Prices for alphanumeric pagers, which can display messages, have dropped.
Some 88% of business phone calls don't get through to the desired parties. That's because many of those being called aren't there. (See chart.) For someone who's out of the office a lot, one solution is a personal pager. But, please -- not the abrasive beep-beep-beeper of old. The latest in pocket-size communication not only plays a tune or silently vibrates when you're wanted; it also says who's calling and why.
Sporting liquid-crystal-display screens showing 80 characters of text and numbers, pagers using the 10-year-old alphanumeric technology have been relatively expensive. But prices are dropping fast. Down from about $38 a month in 1990, a typical alphanumeric-pager-leasing arrangement with a paging company (essentially, a phone-answering service with a radio-paging facility) now costs less than $19 a month. And if you own the pager outright (a basic alphanumeric receiver costs around $200), the monthly fee for transmitting messages to it is as low as $16. Digital paging still is cheaper, at $10 a month or so. But there are hidden costs: a digital pager's scrimpy display shows just the caller's number, so the pagee must return every call. While an alphanumeric message must be dictated to a special operator for keyboard transcription, the information it imparts usually obviates the need for reply. For example: NO ROOM ON 10 AM FLIGHT SO BOOKED YOU ON 1:45. Some paging companies broadcast brief general-interest messages. For example: CUBS 9 METS 4.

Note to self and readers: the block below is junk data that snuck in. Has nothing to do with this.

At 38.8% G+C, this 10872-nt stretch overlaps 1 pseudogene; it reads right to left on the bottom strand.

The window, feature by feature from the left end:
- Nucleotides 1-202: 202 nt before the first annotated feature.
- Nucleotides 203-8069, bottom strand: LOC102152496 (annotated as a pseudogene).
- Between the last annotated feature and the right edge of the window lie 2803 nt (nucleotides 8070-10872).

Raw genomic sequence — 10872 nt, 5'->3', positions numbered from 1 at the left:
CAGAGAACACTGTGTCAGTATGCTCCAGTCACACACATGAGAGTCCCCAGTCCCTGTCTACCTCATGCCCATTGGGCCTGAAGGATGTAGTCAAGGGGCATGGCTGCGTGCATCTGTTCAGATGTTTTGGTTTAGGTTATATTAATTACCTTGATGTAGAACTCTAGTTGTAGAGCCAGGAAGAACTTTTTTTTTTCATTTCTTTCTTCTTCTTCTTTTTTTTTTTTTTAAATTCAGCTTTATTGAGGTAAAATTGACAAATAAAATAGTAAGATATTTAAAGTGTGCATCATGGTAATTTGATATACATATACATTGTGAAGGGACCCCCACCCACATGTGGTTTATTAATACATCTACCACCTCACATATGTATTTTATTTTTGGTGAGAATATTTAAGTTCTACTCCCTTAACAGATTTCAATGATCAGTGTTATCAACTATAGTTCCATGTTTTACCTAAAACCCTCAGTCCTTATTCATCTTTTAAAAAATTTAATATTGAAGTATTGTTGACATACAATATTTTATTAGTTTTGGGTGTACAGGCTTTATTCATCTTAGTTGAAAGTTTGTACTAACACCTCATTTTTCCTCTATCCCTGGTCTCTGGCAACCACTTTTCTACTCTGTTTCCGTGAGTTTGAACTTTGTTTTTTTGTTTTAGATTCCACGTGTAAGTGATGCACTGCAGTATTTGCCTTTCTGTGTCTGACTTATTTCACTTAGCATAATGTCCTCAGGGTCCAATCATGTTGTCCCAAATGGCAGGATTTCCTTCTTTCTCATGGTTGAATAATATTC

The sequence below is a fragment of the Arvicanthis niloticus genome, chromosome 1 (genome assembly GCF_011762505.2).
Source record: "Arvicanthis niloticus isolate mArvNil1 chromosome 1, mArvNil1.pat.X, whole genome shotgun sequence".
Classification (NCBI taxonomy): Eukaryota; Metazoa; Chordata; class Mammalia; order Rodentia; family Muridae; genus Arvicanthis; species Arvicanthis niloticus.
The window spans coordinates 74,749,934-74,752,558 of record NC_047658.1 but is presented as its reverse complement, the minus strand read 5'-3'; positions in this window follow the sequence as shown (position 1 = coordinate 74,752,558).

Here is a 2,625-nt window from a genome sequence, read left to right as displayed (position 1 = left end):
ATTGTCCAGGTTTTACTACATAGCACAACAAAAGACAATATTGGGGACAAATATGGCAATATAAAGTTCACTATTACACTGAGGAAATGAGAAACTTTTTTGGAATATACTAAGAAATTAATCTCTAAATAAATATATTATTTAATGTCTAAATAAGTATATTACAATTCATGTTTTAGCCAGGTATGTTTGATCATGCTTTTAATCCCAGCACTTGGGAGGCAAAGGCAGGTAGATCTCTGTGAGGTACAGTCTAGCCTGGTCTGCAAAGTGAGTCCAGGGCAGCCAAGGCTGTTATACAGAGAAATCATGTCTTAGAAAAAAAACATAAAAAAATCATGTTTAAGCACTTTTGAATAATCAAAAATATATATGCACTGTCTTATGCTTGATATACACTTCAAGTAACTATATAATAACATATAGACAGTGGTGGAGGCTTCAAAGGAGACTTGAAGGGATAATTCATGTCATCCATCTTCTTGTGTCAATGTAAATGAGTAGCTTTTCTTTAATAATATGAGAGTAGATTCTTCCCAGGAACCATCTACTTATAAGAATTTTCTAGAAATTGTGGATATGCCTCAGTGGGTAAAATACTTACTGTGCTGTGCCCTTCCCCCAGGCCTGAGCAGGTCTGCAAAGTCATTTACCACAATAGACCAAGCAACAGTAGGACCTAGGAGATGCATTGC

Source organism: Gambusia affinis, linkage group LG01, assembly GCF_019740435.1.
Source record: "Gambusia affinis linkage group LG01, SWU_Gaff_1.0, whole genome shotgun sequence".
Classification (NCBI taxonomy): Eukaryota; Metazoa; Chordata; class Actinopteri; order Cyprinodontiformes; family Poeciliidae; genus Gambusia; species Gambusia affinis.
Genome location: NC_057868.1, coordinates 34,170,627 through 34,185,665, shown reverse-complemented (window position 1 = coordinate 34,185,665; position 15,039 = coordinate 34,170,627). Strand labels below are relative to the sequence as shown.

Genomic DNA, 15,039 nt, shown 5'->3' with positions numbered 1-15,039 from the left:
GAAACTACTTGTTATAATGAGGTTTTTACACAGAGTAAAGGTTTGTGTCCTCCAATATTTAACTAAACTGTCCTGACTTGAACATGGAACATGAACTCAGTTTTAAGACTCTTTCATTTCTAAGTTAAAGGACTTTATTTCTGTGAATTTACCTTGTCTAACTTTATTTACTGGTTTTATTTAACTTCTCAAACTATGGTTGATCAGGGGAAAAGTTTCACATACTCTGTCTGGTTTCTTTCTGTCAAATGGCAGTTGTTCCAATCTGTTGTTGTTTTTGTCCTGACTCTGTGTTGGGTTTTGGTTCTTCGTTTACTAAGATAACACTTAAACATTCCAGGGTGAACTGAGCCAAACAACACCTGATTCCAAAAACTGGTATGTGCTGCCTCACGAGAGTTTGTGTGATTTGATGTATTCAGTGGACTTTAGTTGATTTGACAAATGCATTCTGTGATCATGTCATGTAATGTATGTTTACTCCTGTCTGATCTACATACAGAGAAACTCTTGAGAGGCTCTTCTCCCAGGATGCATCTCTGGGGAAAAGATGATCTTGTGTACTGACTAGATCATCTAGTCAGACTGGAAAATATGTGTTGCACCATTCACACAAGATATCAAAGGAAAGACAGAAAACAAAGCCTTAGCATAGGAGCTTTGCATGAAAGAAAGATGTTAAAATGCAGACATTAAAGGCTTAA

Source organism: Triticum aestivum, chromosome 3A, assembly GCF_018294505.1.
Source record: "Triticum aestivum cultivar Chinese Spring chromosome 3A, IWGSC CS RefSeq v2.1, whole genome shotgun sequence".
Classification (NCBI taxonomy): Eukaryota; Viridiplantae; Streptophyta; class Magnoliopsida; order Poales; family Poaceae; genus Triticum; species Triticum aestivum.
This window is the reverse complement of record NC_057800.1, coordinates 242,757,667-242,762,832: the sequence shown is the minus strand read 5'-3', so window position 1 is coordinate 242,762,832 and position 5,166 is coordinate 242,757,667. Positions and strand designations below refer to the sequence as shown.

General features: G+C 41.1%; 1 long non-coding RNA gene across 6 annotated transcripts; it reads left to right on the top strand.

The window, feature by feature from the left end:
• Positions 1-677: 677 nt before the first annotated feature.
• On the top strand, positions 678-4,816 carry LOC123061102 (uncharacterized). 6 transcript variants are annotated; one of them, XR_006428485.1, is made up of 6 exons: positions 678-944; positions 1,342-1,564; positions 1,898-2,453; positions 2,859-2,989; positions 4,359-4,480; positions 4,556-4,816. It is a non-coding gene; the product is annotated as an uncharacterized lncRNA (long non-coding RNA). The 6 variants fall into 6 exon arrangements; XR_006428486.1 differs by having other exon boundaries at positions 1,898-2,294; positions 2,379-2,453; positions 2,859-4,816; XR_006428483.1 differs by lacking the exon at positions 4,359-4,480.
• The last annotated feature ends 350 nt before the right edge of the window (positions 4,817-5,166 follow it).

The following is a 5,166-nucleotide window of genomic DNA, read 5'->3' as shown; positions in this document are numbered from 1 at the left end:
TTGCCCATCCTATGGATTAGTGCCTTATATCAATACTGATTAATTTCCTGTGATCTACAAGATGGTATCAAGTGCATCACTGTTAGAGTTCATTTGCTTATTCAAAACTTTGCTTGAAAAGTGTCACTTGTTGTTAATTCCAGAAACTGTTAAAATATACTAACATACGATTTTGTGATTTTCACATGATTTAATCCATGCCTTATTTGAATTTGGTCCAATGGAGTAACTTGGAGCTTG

For literature describing alphanumeric receivers, call Motorola at 800-247-2346, or NEC America at 800-421-2141. See the yellow pages for paging services.
Using dedicated systems or PC software, a desktop computer can transcribe its own alphanumeric messages, then relay them to a broadcaster over a modem. Some software entrants:
Quikpager, $539 (including peripherals); from Canamex Communications, in Ontario, Canada
AlphaPage, $139; from Information Radio Technology, in Cleveland
Notify!, $149; from Ex Machina, in New York City
WinBEEP, $149; from Fourth Wave Technologies/USConnect, in Troy, Mich.
PcPage and McPage, $249 each; from Metriplex, in Cambridge, Mass.
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Why Phone Calls Don't Get Through
Few dialed-up parties actually answer. Here's what workers are doing (or where they are) when a call comes in.
Out of the office 37%
Already on the phone 18
In a meeting 14
Not to be interrupted 13
At their desks 12
Source: Sam LoBue, Message Processing Systems, 1993.